Tour: Dutch Landscapes and Seascapes of the 1600s« back to gallery
Seventeenth-century Netherlanders had a passion for depictions of city and countryside, either real or imaginary. Local scenery asserted Holland’s national pride, while vistas of foreign sites recalled the extent of its overseas commerce. Holland’s ocean ports teemed with fishing and trading ships, and the tiny country’s merchant fleet was almost as large as all the rest of maritime Europe’s combined. The Dutch prized seascapes and insisted on accurate renderings of each hull and rigging line. Genre incidents from everyday life animate most Dutch landscapes and seascapes.
Much of the Netherlands is a low marsh formed by the deltas of the Rhine and Maas rivers. A third of the country was actually below sea level, reclaimed behind dikes and drained through pumps run by windmills. In such a flat environment, the horizon seems to lie below one’s feet; so, the sky overhead dominates the view.
A quality that sets Dutch landscape paintings apart from those of other nations is the amount of space devoted to the moist, ocean air and the sun glowing through the ever-present clouds. With their emphasis on atmosphere, Dutch landscapes might better be called “sky-scapes.”
The Art Market: Collectors and Critics in Holland
Foreigners were constantly amazed at the quantity and quality of pictures in Holland. A British traveler in 1640 remarked, “As for the art of painting and the affection of the people to pictures, I think none other go beyond them…. All in general striving to adorn their houses, especially the outer or street room, with costly pieces…; yea, many times blacksmiths, cobblers, etc. will have some picture or other by their forge and in their stall.”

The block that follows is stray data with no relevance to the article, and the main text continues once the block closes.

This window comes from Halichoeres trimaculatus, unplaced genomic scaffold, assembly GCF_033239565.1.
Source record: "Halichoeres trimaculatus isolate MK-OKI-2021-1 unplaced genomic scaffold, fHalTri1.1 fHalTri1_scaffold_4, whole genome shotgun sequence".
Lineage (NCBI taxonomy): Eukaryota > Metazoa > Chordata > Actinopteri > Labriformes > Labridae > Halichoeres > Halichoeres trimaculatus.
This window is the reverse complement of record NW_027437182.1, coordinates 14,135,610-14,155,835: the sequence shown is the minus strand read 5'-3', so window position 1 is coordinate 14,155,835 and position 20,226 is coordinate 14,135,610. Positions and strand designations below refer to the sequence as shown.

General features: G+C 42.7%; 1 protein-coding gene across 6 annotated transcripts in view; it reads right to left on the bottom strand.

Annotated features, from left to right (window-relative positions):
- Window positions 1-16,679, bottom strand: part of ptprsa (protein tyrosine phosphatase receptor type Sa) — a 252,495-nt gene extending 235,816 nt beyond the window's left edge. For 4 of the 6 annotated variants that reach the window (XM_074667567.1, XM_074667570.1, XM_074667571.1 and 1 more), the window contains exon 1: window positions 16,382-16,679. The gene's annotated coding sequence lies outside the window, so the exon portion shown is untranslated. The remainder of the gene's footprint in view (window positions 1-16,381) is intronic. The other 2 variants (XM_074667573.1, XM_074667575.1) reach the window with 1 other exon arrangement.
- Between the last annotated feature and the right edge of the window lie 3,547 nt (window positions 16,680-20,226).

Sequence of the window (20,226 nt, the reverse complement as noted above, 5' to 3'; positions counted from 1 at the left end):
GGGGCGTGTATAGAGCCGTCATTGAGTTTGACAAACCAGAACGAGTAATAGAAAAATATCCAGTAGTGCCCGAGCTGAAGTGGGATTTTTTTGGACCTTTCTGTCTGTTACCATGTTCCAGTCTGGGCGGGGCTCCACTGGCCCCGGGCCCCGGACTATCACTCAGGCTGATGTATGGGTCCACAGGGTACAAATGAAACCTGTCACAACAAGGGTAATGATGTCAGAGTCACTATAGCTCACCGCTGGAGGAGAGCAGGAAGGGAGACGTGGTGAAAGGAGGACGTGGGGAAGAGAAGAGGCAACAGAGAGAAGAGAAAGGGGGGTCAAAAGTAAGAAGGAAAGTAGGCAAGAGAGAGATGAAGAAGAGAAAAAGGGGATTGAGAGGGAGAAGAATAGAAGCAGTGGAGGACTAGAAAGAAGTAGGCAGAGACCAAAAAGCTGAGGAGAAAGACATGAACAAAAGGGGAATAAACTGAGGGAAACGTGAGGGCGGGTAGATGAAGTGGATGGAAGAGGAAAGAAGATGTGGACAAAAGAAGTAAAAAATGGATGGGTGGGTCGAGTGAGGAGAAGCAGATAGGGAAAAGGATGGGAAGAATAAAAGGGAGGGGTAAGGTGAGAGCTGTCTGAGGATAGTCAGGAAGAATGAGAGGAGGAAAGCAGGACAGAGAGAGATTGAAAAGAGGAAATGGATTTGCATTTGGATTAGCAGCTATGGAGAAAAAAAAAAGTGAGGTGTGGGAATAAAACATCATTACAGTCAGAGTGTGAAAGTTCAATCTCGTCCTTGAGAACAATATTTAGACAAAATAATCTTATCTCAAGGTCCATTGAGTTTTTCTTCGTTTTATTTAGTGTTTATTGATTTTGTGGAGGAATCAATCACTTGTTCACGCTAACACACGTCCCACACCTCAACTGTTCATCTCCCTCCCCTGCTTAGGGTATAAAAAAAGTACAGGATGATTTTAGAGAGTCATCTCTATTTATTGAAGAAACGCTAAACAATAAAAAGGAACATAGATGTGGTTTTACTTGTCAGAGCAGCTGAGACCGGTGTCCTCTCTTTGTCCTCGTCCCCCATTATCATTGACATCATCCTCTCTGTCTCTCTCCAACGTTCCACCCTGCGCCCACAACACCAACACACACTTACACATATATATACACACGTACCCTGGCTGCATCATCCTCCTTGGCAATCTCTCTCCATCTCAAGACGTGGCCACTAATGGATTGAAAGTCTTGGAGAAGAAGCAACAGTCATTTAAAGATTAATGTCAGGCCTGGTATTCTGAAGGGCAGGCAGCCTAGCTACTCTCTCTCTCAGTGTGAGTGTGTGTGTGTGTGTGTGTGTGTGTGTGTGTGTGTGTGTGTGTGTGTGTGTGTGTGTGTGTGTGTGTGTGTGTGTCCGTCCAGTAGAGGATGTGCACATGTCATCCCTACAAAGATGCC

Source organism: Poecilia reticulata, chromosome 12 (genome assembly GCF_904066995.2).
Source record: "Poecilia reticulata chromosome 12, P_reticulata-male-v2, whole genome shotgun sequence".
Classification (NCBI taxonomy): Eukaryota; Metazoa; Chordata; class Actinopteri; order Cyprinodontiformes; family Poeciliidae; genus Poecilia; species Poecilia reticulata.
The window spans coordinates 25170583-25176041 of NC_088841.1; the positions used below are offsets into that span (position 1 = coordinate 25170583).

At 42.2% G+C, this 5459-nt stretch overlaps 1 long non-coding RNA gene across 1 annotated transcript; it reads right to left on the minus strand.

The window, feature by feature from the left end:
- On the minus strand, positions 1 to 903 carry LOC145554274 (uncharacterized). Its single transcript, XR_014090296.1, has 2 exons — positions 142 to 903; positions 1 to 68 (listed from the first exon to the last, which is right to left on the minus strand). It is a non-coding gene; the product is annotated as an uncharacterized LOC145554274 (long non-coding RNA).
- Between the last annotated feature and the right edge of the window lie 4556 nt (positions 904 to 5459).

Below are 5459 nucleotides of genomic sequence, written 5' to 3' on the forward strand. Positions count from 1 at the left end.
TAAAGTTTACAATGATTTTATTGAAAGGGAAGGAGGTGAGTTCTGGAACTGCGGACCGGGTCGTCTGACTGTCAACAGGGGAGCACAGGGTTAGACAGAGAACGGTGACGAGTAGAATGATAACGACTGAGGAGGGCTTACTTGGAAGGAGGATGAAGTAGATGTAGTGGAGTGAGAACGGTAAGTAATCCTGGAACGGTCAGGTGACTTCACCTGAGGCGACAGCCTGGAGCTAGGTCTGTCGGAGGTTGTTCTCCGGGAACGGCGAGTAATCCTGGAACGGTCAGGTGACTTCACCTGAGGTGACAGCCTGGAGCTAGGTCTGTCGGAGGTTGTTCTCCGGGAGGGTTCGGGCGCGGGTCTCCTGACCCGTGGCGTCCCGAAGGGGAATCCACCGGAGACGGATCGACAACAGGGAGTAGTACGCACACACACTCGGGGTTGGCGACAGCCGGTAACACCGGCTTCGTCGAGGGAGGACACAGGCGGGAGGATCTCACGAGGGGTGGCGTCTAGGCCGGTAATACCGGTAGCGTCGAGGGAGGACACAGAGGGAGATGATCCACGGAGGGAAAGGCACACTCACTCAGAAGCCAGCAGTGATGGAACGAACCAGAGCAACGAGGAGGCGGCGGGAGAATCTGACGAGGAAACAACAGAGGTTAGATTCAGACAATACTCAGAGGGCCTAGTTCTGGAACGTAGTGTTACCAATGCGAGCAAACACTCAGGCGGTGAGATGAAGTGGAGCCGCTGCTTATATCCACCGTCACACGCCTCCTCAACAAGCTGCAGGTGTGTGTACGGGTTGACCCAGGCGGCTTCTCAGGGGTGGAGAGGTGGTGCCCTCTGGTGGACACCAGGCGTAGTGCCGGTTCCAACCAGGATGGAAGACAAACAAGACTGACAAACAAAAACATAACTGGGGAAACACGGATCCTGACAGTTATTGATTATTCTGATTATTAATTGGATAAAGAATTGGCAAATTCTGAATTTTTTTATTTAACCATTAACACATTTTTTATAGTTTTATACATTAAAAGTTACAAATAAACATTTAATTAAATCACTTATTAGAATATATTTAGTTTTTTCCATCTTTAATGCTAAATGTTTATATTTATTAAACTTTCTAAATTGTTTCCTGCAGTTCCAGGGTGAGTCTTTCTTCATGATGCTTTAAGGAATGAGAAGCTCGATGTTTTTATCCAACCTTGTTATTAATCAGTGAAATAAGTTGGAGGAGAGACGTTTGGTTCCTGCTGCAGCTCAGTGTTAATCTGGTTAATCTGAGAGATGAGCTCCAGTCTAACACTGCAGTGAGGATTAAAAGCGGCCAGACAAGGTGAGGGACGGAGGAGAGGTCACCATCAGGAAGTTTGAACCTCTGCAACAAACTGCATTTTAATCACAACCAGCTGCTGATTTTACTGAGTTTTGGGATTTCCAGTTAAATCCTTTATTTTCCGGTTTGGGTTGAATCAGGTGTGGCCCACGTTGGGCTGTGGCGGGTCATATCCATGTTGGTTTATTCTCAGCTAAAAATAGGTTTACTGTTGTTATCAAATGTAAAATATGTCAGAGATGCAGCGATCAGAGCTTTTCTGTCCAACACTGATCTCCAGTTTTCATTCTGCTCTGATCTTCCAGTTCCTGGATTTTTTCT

Another Englishman suggested that the phenomenal investment in art was due to Holland’s small size, which prevented the more usual speculation in land and livestock. Instead, the Dutch stockpiled their profits in pictures acquired through art dealers, at auctions, or from commercial fairs.
In order to attract clients in this open and competitive market, many Dutch artists began to specialize in depicting particular subject areas. Such specialization helped establish a painter’s reputation in a way very comparable to modern brand names, whereby the buyer seeks a product based upon a company’s proven expertise. The artists who chose to define their careers so narrowly are sometimes called the “Dutch minor masters” to distinguish them from painters such as Rembrandt, Cuyp, or Steen who portrayed a broader spectrum of life.
Seventeenth-century theorists held that the principal goal of art was to depict the human body engaged in heroic or moral action. In this aesthetic classification, landscapes and still lifes ranked at the very bottom. As is often the case, however, critical opinion did not correspond to popular taste. Dutch artists created far more scenes of nature than historical allegories, and Dutch collectors often paid as much or more for such seemingly trivial subjects than they did for literary themes.« back to gallery